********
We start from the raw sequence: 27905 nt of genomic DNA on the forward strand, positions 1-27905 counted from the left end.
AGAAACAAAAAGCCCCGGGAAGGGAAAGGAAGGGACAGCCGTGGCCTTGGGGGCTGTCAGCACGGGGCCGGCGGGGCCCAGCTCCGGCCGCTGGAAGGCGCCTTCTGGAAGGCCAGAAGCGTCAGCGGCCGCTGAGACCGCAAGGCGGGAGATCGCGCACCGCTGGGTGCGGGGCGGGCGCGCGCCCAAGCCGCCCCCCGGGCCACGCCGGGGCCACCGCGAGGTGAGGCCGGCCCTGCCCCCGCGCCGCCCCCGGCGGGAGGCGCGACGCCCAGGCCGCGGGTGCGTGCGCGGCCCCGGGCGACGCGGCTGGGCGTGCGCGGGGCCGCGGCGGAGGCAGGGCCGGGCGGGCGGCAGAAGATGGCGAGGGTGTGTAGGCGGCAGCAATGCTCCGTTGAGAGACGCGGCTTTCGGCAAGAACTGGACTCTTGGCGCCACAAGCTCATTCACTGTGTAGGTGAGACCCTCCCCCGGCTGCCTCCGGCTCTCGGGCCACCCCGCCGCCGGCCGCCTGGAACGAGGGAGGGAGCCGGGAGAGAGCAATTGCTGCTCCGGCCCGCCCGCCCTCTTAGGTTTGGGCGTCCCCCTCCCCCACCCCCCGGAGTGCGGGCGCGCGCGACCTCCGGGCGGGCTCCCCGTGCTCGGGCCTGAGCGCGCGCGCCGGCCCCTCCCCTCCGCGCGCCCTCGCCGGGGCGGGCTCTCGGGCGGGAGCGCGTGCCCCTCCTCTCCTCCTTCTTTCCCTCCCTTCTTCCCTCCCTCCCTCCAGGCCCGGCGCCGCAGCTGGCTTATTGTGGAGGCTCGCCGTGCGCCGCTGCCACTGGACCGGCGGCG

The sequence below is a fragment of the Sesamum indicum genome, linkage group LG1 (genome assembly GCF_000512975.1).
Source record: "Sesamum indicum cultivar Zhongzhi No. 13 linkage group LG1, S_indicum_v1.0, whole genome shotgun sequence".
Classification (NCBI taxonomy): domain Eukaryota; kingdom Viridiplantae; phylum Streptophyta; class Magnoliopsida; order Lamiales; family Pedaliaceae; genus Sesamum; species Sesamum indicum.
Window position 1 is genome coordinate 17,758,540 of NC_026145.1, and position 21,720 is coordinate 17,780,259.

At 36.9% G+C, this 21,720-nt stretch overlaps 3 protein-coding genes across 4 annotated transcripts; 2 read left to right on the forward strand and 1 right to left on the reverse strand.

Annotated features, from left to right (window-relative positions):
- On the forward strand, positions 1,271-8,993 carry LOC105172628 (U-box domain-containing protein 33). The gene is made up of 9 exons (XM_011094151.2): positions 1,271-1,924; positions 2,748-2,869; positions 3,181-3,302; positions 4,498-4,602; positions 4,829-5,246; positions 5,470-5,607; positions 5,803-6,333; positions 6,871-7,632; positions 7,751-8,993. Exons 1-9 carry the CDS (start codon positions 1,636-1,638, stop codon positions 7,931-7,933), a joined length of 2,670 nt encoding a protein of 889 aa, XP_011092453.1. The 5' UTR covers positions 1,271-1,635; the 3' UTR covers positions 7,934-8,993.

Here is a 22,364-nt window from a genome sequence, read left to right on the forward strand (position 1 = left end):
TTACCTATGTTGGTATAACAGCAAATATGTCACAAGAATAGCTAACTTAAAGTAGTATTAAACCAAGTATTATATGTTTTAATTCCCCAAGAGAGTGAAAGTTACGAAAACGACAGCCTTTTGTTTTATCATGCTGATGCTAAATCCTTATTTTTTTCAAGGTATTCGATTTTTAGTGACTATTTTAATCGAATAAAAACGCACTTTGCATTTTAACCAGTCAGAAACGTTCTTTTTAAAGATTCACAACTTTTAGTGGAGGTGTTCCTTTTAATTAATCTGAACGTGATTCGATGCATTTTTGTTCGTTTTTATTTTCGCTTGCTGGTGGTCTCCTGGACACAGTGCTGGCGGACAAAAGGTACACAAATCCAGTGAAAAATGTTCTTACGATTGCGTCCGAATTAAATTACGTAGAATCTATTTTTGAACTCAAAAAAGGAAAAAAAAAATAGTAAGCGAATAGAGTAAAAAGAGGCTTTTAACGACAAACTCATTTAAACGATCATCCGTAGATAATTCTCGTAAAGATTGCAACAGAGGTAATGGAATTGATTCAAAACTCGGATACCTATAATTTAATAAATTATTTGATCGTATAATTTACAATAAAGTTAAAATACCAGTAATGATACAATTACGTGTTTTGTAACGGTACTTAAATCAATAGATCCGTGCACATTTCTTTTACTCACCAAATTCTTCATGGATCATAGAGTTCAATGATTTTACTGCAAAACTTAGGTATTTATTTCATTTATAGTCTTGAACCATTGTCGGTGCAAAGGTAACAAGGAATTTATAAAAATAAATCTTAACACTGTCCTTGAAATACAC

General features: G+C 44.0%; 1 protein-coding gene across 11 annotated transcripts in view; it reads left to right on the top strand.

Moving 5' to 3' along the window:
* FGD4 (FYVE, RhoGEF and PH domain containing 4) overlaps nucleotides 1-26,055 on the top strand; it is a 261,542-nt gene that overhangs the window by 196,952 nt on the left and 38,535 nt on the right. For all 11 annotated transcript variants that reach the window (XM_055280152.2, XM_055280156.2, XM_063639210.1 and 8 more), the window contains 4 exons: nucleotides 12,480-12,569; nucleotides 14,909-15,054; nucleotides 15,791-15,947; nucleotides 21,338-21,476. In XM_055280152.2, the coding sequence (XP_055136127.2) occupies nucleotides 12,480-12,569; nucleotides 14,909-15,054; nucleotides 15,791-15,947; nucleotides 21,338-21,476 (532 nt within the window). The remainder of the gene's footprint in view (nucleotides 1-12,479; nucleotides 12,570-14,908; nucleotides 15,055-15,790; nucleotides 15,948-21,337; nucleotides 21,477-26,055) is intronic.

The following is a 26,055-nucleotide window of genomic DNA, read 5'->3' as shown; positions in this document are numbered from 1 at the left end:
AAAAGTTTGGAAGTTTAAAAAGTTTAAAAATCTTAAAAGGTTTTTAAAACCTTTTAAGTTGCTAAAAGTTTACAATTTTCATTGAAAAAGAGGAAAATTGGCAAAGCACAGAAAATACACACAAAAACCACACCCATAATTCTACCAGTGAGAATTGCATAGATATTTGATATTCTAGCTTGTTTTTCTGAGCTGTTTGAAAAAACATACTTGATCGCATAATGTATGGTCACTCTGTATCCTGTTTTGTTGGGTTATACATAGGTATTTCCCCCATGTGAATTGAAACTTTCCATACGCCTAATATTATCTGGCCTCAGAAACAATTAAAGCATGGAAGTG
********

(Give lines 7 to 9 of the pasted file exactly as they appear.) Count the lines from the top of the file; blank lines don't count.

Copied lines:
At 36.9% G+C, this 21,720-nt stretch overlaps 3 protein-coding genes across 4 annotated transcripts; 2 read left to right on the forward strand and 1 right to left on the reverse strand.

Annotated features, from left to right (window-relative positions):
- On the forward strand, positions 1,271-8,993 carry LOC105172628 (U-box domain-containing protein 33). The gene is made up of 9 exons (XM_011094151.2): positions 1,271-1,924; positions 2,748-2,869; positions 3,181-3,302; positions 4,498-4,602; positions 4,829-5,246; positions 5,470-5,607; positions 5,803-6,333; positions 6,871-7,632; positions 7,751-8,993. Exons 1-9 carry the CDS (start codon positions 1,636-1,638, stop codon positions 7,931-7,933), a joined length of 2,670 nt encoding a protein of 889 aa, XP_011092453.1. The 5' UTR covers positions 1,271-1,635; the 3' UTR covers positions 7,934-8,993.